In every human body, the spine serves many functions, especially in terms of movement and posture.
In addition to protecting the spinal cord and nerve roots, it protects several body organs, provides structural support and balance, and enables flexible motion.
The spine is an organ that does so much on a day-to-day basis. Hence, it is unfortunately not immune to the wear and tear that happens to our body and internal organs due to aging, an uncontrollable factor.
This means that as we age, the discs and joints found in the spine degrade as well, resulting in a progressive disorder called spondylosis.
Spondylosis is a disease that affects the spine’s joints and discs, impairs the spine’s movement, and affects the nerves.
According to reports by the American Academy of Orthopaedic Surgeons, over 85 percent of people over 60 have cervical spondylosis.
But, what is spondylosis? Worry not. Today, we’ll help you understand everything you need to know about this disease, including spondylosis symptoms, the risk factors, and ways to treat and possibly prevent the disease.
What is Spondylosis?
Spondylosis is a health condition that occurs when the spinal discs gradually wear down over time.
For us humans, our spine is a column composed of 33 bones known as vertebrae. Located between these vertebrae are joints that allow the spine to move flexibly—facet joints.
In addition, the spine contains soft, cushion-like pads called discs, which help cushion the bones and ensure smooth movement.
However, a person’s facet joints may begin to malfunction as he or she ages, and the intervertebral discs may lose their cushioning abilities.
As time goes on, it is possible for these changes to gradually press down or compress one or more nerve roots over time.
In some cases, and mostly depending on the severity of the condition, it might involve the spinal cord and further affect the arms and the legs.
This gradual deterioration of the discs and joints between the vertebral bodies is known as spondylosis.
Essentially, Spondylosis is:
- The natural process of aging
- A form of arthritis.
- Reduces the flexibility and height of the disc.
What are the Causes of Spondylosis?
As we’ve already established, age is the primary factor responsible for the disease.
This is because, through the years, your spine can suffer serious damage due to the stress and strain it receives from everyday life.
Apart from this, some other factors that cause and put you at risk for spondylosis include:
Unfortunately, having a family history of spondylosis drastically increases your risk of developing the disease. So, if you have or had a family member with spondylosis, chances are you may also experience spondylosis-associated back or neck pain as you grow older.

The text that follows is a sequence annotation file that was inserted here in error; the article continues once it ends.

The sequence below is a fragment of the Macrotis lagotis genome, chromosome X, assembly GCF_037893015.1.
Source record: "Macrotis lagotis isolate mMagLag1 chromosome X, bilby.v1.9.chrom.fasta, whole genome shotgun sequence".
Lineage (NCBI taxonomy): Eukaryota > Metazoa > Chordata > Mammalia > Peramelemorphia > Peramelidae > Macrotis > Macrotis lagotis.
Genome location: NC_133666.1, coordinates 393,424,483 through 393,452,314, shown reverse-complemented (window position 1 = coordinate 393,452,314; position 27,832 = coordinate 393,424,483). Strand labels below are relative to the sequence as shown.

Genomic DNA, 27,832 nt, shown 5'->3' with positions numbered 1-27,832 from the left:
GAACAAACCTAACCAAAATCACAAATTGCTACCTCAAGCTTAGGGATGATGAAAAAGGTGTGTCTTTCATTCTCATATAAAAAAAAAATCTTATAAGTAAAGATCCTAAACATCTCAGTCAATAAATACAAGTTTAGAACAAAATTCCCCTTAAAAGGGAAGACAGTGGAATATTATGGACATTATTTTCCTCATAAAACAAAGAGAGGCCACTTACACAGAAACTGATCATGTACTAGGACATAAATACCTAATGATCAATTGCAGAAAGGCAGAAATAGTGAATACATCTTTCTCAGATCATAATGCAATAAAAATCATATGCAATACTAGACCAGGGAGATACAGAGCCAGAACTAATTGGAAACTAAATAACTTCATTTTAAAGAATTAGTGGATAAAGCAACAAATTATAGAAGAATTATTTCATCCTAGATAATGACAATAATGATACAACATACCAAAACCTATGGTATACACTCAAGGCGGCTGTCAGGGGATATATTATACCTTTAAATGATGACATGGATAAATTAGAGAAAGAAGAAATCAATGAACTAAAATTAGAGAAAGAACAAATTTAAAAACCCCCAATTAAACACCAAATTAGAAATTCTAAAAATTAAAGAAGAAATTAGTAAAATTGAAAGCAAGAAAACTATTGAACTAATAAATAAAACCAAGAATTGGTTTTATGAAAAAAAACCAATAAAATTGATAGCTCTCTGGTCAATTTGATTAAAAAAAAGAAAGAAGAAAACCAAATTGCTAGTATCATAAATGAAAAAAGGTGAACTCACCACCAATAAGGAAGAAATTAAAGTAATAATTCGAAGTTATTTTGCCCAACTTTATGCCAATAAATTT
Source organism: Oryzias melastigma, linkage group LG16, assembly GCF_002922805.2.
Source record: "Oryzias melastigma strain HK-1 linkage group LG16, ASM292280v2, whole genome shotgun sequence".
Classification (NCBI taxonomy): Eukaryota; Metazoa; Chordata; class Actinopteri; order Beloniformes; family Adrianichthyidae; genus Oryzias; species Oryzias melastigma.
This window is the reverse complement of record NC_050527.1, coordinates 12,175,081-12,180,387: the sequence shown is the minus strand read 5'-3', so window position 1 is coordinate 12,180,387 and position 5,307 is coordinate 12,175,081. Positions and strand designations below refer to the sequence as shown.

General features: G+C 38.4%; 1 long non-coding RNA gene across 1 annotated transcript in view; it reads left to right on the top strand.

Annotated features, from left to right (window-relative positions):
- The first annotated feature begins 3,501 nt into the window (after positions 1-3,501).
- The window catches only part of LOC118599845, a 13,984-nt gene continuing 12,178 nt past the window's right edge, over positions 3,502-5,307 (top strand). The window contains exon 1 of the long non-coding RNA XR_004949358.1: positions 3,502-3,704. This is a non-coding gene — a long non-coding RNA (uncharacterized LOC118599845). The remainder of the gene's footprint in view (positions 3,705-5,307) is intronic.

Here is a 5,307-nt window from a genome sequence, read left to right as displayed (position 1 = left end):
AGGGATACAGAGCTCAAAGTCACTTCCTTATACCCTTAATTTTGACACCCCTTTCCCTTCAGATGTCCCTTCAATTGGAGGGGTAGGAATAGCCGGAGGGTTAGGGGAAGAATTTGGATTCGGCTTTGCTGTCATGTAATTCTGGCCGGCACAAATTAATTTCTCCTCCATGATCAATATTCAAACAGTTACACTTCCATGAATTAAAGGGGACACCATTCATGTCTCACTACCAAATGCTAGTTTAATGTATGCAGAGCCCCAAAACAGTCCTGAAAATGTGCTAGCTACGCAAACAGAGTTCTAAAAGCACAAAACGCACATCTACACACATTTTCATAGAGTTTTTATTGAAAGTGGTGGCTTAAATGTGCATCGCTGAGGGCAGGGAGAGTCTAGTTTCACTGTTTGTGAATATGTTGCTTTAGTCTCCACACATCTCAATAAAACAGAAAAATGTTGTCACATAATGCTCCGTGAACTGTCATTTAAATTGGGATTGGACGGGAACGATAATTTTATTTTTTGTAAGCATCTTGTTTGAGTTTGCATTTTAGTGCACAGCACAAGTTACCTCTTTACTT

People who smoke are also at a greater risk for this disease because continuous smoking weakens the blood vessels needed by the spinal discs for nourishment. Since cigarettes contain a high amount of nicotine, smoking can harm your brain, cause malnutrition in cells, and ultimately damage your spinal discs.
The way you live plays a significant role in your health. Like smoking, other factors like work, exercise, and nutrition also affect your bone health. Furthermore, occupational and recreational activities that involve repetitive movements or heavy lifting can also cause early deterioration of the spine.
In most cases, spondylosis results from natural causes, but some damage to the spine can also be caused by trauma or injuries. A neck injury sustained in a car accident or fall can speed up the aging process of the spine and cause spondylosis or exacerbate symptoms.
Dehydrated Spinal Discs
Your spinal discs have gel-like material inside them, which can dry out over time and cause your bones to rub against one another, causing pain. Sadly, you can begin to experience this process as early as your 30s, and it will only continue to deteriorate with age.
As you age, your weight plays a role in the development of arthritis and bone spurs. This is because excess weight puts additional pressure on the structures in your spine, causing them to degenerate more quickly.
What are the symptoms of Spondylosis?
Spondylosis symptoms vary from person to person and often depend on where it occurs.
While most people don’t always experience symptoms related to spondylosis, some people do experience them. These symptoms majorly include pain or stiffness in the neck or back.
Also, for some people, the symptoms may develop slowly and progress over time, but for others, they may happen suddenly.
In some cases, a sudden movement can trigger symptoms, and when these symptoms occur, they typically include neck pain and stiffness.
Nonetheless, some other common symptoms of spondylosis include:
- Feelings of weakness or numbness in the arms, hands, legs, or feet
- Grinding feeling when moving the spine
- Lack of coordination
- Frequent muscle spasms
- Poor balance
- Neck pain or stiffness
- Pain standing for any length of time
- Pain walking, bending, or lifting
- Burning, tingling sensations from the buttock and lower back down the leg
- loss of bladder or bowel control
- A nagging soreness in the neck